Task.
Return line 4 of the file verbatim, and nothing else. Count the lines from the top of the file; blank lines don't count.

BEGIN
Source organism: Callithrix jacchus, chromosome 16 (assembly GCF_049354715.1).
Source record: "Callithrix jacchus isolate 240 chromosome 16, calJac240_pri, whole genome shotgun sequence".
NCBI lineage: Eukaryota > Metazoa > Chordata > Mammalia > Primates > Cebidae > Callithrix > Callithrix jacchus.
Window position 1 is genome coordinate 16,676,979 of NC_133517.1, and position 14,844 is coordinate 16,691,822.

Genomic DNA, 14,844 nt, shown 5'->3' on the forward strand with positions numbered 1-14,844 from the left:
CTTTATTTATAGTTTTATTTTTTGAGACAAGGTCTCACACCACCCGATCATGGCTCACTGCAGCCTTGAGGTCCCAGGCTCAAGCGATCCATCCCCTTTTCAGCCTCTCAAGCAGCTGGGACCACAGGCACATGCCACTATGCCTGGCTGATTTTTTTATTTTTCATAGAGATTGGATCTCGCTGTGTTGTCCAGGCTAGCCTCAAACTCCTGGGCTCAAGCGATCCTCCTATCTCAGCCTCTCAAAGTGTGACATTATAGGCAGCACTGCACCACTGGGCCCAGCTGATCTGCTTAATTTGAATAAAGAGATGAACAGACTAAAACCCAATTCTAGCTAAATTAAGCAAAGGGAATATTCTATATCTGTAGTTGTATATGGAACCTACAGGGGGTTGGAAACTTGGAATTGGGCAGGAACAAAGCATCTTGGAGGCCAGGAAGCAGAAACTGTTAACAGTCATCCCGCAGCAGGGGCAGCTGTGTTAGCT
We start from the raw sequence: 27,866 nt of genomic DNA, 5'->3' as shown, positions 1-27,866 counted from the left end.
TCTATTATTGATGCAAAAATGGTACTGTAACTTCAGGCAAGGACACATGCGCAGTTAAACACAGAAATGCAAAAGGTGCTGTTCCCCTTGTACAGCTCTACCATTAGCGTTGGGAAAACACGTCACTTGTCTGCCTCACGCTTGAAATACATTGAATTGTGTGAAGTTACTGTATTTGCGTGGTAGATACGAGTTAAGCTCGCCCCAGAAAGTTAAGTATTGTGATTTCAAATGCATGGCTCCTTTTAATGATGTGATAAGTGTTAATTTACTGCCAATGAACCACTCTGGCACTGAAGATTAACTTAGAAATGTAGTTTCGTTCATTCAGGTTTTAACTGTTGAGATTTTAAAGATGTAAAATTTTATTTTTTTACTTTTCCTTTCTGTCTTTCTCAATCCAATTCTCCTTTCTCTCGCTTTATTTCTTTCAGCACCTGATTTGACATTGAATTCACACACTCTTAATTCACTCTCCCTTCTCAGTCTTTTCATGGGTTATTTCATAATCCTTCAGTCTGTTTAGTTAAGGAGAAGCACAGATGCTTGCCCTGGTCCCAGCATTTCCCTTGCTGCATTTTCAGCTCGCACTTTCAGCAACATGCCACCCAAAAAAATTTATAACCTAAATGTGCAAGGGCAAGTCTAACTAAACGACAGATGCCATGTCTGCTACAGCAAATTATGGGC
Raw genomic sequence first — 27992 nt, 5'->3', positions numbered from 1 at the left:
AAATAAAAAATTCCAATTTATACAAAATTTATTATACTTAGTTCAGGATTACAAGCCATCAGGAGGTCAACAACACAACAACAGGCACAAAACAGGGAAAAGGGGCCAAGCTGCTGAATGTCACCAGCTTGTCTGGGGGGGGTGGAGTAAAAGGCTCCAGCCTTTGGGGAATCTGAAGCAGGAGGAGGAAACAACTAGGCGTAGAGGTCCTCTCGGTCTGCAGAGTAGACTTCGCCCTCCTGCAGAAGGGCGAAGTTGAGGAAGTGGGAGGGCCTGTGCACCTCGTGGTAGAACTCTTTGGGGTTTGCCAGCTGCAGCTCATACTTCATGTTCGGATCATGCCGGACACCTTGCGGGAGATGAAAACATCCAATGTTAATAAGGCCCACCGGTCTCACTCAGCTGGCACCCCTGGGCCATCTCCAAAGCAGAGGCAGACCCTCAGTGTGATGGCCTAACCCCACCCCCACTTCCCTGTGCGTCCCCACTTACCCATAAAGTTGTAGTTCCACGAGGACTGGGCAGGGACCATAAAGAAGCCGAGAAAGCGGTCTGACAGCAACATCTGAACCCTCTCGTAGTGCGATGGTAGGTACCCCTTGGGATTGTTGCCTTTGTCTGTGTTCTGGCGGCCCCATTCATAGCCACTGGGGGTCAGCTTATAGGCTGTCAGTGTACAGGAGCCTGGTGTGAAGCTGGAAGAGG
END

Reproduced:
Window position 1 is genome coordinate 16,676,979 of NC_133517.1, and position 14,844 is coordinate 16,691,822.